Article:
We investigated the correlation of significance matrices (first column), overlap of identified interactions with 0.5 percentile as cutoff (second column) at 100kb to 1Mb genomic distance in the GM12878R, K562, IMR90 datasets, together with overlap of identified interactions with different cutoff according to false discovery rate from 0.001 to 0.05 (third column) in those three datasets.


S22 Fig. Comparative analyses results of recovering TADs in GM12878R/K562/IMR90 cell line data.

We investigated the performance in detecting TAD boundaries in GM12878R (first row), K562 (second row) and IMR90 (third row) datasets. ***: p-value < 1x10-20, **: p-value < 0.001, Mann Whitney U-test.


S23 Fig. Properties of Fit-Hi-C identified significant interaction in high-resolution Hi-C data of GM12878 cell line.

a) Fraction of significant interactions of which both connected loci contain DNase-seq signal peaks. Error bar: standard deviation. b) Fraction of significant interactions anchor loci which are interested with gene promoters. Error bar: standard deviation.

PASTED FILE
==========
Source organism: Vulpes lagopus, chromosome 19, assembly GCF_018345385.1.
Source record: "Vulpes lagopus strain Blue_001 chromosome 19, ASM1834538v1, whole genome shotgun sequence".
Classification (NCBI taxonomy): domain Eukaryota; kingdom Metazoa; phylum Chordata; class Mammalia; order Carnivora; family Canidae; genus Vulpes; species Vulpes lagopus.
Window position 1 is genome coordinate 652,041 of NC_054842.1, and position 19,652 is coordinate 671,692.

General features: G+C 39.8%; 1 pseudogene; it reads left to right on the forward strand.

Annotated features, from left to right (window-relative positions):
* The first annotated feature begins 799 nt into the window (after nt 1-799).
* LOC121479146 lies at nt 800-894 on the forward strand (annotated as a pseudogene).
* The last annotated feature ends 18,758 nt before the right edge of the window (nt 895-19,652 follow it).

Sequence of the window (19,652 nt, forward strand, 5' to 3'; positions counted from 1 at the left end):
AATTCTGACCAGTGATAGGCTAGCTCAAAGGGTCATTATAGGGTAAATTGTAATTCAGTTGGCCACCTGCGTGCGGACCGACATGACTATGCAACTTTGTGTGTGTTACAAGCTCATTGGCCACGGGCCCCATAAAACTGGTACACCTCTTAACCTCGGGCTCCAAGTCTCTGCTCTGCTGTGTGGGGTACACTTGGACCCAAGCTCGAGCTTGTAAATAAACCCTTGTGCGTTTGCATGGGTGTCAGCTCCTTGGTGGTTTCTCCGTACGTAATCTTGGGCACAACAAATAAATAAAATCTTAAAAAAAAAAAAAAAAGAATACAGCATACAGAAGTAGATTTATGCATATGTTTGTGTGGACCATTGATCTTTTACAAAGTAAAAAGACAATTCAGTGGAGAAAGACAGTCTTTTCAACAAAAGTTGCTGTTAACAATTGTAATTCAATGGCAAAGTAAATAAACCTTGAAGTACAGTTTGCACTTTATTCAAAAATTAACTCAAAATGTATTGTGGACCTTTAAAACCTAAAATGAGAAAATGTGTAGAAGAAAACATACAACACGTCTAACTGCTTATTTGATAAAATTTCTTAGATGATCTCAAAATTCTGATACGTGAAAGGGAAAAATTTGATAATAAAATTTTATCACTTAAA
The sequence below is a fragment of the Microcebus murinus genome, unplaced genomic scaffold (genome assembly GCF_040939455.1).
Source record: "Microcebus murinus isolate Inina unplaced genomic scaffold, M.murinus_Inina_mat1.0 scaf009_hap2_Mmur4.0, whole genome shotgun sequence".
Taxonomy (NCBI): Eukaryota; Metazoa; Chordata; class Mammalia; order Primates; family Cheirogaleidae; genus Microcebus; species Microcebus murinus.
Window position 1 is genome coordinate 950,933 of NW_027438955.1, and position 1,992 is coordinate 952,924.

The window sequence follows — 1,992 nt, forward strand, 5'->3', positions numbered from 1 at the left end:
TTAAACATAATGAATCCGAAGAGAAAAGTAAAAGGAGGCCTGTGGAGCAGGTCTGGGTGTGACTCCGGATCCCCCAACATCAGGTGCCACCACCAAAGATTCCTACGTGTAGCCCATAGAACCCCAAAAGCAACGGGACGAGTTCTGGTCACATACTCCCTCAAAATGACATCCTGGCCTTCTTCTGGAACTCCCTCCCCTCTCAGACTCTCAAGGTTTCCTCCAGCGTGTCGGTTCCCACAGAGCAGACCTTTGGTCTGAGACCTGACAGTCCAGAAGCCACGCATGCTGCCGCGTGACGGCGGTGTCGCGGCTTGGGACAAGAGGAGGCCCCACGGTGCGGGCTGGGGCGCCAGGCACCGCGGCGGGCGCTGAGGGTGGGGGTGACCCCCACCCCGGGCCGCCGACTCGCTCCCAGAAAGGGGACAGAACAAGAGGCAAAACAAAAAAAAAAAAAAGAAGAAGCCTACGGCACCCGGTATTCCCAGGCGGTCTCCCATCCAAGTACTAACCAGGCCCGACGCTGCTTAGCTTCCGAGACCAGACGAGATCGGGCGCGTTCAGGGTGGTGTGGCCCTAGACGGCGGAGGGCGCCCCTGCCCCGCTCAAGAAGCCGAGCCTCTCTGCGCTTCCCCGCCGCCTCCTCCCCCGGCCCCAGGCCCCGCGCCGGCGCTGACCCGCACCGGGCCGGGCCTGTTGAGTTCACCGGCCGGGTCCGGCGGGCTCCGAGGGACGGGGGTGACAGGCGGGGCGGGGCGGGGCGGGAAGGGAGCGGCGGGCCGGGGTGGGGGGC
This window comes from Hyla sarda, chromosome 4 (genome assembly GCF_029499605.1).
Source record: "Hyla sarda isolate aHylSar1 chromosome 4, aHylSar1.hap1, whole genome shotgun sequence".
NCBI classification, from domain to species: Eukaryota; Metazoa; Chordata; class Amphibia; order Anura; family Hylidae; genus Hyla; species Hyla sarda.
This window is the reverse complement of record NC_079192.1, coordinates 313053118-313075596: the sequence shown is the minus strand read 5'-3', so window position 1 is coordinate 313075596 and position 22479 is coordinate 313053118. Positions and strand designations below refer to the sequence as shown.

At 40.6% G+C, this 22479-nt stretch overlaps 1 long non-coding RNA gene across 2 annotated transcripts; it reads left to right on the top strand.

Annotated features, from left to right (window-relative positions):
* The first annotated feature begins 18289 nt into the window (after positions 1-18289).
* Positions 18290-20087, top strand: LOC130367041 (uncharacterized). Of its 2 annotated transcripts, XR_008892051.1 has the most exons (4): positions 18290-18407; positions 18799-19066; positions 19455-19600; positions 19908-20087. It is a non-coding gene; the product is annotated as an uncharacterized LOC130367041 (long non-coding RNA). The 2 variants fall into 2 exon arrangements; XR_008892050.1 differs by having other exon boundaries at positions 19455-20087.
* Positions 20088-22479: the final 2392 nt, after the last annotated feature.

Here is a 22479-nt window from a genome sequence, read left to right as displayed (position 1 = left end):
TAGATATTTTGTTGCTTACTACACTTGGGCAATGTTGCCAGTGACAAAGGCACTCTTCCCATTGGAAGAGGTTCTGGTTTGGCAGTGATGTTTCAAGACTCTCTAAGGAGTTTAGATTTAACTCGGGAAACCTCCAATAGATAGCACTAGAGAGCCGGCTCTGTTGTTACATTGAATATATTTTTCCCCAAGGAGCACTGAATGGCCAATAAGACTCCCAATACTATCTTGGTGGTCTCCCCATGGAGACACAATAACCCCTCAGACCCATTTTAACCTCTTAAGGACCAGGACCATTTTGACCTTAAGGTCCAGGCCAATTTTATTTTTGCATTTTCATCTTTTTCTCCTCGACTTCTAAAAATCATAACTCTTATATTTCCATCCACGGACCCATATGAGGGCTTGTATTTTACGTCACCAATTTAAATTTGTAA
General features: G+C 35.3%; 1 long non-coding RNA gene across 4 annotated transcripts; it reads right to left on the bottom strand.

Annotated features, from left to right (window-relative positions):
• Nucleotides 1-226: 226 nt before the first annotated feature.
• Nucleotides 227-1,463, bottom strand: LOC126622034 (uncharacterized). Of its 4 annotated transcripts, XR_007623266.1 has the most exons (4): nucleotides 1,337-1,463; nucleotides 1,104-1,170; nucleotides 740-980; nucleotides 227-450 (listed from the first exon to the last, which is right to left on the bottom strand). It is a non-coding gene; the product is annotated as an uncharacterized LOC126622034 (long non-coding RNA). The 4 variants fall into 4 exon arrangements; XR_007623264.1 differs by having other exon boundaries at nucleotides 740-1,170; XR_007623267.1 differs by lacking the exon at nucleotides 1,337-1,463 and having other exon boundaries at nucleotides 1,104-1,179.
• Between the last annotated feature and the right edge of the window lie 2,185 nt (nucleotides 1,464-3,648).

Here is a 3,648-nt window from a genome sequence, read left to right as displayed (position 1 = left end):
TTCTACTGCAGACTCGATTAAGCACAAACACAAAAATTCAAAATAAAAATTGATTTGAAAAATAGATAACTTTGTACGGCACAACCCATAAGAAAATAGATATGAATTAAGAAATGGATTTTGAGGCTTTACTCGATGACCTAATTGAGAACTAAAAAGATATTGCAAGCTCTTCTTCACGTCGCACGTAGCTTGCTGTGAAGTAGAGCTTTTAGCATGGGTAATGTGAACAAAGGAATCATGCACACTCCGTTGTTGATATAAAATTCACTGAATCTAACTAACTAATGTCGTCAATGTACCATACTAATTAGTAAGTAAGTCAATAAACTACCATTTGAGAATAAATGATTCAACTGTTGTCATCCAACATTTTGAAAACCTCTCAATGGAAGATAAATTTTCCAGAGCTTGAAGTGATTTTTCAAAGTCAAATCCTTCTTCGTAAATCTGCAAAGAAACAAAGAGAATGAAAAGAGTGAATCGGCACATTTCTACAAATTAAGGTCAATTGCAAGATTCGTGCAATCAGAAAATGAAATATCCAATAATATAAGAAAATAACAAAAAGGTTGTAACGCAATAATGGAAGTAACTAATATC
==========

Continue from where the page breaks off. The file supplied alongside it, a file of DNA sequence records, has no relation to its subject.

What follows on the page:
S24 Fig. Training DeepHiC using low-coverage input as both input and target, similar to an autoencoder.

a) When training DeepHiC using a quasi-autoencoder scheme, the trends of SSIM score in test set. b) Using different trained manners, the performance of correlations between predicted-GM12878R versus original GM12878 dataset in various Hi-C data.


S1 Table. Detailed settings for layers in generator network.


S2 Table. Detailed settings for layers in discriminator network.



We thank the Aiden Lab, the Wei Xie lab, and ENCODE Consortium for high-quality data.